Jacque Le Moyne - Fall of Fort Caroline

Jacque Le Moyne - French Artist

As an artist I knew only how to paint, but Jean Ribault was a soldier and knew the deadly threat that the Spanish ships we spied posed to our new French colony.  His plan was to attack the Spanish fleet before they could build their defenses. He gathered a group of 200 sailors, 400 soldiers and l2 ships and set sail to attack the Spanish. Unfortunately a violent storm scattered Ribault’s small fleet to the south and wrecked it. Menendez, that Spanish dog, took advantage of the storm and set out on foot with a force of 500 soldiers to take Fort Caroline. The attack was brutal. He spilled the blood of 188 Frenchmen that day: men, women, and children, it didn’t matter. I was among the few who remained alive, along with Laudonniere. We escaped to ships we had hidden and sailed for France. Later, we discovered what happened to Ribault. His fleet was driven ashore by the storm and his scattered forces were in bad shape. One group of 208, whose ship broke apart, were starving and destitute when the Spanish found them at Matanzas Inlet. They surrendered to Menendez. After he fed and bound them, he executed 198. Two weeks later when Ribault and his 150 men reached l\/latanzas, they also surrendered only to be executed.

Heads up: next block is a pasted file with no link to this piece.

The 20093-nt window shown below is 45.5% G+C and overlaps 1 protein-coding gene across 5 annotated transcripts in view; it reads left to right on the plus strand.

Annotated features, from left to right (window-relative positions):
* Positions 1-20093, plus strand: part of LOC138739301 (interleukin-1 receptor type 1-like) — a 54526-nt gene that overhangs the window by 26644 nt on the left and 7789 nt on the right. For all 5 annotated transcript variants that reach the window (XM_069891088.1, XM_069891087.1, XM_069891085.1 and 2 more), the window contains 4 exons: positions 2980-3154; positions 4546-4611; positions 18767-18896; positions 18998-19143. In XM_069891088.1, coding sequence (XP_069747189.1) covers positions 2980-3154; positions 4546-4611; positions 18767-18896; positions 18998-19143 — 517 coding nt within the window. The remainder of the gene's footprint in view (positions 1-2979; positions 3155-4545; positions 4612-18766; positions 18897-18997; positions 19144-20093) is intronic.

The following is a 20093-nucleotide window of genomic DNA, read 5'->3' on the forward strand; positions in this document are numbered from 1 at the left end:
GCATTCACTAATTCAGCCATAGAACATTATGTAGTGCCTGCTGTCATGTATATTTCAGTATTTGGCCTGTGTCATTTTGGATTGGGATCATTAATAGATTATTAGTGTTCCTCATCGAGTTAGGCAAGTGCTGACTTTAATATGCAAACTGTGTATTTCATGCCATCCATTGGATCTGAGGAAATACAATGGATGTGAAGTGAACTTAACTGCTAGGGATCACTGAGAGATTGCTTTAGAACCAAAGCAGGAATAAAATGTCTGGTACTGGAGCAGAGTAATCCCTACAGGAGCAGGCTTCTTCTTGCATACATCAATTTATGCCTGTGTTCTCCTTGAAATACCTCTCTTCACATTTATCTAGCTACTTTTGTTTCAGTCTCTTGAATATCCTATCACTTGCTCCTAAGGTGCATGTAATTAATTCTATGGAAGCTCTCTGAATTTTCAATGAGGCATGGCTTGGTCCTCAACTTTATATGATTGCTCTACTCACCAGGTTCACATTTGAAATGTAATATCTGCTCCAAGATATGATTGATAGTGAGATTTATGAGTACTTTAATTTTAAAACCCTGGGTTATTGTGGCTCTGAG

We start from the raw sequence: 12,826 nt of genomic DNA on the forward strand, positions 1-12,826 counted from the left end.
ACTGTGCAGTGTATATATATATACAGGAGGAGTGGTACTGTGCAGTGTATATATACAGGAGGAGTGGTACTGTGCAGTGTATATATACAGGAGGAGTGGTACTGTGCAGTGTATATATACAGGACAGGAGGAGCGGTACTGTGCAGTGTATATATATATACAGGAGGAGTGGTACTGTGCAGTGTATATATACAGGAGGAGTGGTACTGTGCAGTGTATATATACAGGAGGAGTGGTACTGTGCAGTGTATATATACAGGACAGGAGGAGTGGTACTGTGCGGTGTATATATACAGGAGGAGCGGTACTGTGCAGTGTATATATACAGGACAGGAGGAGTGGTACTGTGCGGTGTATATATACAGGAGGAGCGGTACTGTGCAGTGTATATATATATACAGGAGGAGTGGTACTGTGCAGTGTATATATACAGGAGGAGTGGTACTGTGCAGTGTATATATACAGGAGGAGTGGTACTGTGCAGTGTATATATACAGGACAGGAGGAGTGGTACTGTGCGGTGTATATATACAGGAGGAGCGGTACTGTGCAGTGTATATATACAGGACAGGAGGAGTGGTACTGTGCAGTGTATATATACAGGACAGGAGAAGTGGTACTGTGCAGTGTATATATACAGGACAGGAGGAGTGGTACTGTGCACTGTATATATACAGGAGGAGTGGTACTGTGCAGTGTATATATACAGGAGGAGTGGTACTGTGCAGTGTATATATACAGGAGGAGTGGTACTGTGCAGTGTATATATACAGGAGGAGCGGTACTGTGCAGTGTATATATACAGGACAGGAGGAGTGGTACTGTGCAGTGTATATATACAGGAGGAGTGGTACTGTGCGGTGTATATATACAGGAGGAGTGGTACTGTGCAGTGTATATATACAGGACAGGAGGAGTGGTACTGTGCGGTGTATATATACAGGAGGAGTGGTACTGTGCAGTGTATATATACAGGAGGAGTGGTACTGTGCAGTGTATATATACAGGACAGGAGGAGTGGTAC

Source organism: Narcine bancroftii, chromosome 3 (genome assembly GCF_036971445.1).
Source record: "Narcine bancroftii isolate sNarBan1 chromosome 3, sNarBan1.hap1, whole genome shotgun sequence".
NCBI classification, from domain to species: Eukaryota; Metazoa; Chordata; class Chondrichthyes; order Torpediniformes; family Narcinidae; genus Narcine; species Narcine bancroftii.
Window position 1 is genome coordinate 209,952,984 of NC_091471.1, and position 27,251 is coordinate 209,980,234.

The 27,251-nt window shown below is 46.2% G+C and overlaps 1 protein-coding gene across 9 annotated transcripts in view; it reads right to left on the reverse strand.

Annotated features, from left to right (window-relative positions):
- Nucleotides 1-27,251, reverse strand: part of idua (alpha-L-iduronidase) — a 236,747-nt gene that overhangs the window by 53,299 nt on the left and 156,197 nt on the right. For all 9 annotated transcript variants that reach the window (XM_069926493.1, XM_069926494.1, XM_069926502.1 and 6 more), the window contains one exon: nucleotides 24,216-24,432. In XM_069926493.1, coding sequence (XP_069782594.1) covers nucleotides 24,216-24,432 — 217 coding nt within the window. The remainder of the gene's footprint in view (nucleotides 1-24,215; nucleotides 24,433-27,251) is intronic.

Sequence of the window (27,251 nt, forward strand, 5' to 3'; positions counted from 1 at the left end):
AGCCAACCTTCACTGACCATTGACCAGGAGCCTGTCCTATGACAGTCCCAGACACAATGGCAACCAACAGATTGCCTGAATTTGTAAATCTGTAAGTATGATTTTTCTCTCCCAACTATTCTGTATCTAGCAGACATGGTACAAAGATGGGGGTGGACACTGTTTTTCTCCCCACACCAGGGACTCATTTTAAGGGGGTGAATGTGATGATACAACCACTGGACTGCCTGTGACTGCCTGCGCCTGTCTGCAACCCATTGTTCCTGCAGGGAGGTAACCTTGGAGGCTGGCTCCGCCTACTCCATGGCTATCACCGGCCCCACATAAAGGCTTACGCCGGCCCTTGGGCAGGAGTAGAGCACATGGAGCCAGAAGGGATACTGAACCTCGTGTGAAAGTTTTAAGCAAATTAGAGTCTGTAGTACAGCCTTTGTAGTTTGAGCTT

To expose students to the experiences of the French as they made a second attempt at settling Florida. This video shows the trouble that leaders faced miles away from any sort of law and order.



The French wanted desperately to establish a foothold in the New World. Spanish world domination was moving too fast. Rene Goulaine de Laudonniere was chosen to lead the expedition to settle Fort Caroline. The life of the fort was short and troubled but Le Moyne provides us with one of the best accounts of Florida and its natives.


Class Discussions

Discuss the importance that the documentation provided by Le Moyne holds for understanding the early expeditions to Florida.

Why was the Fort in such bad shape

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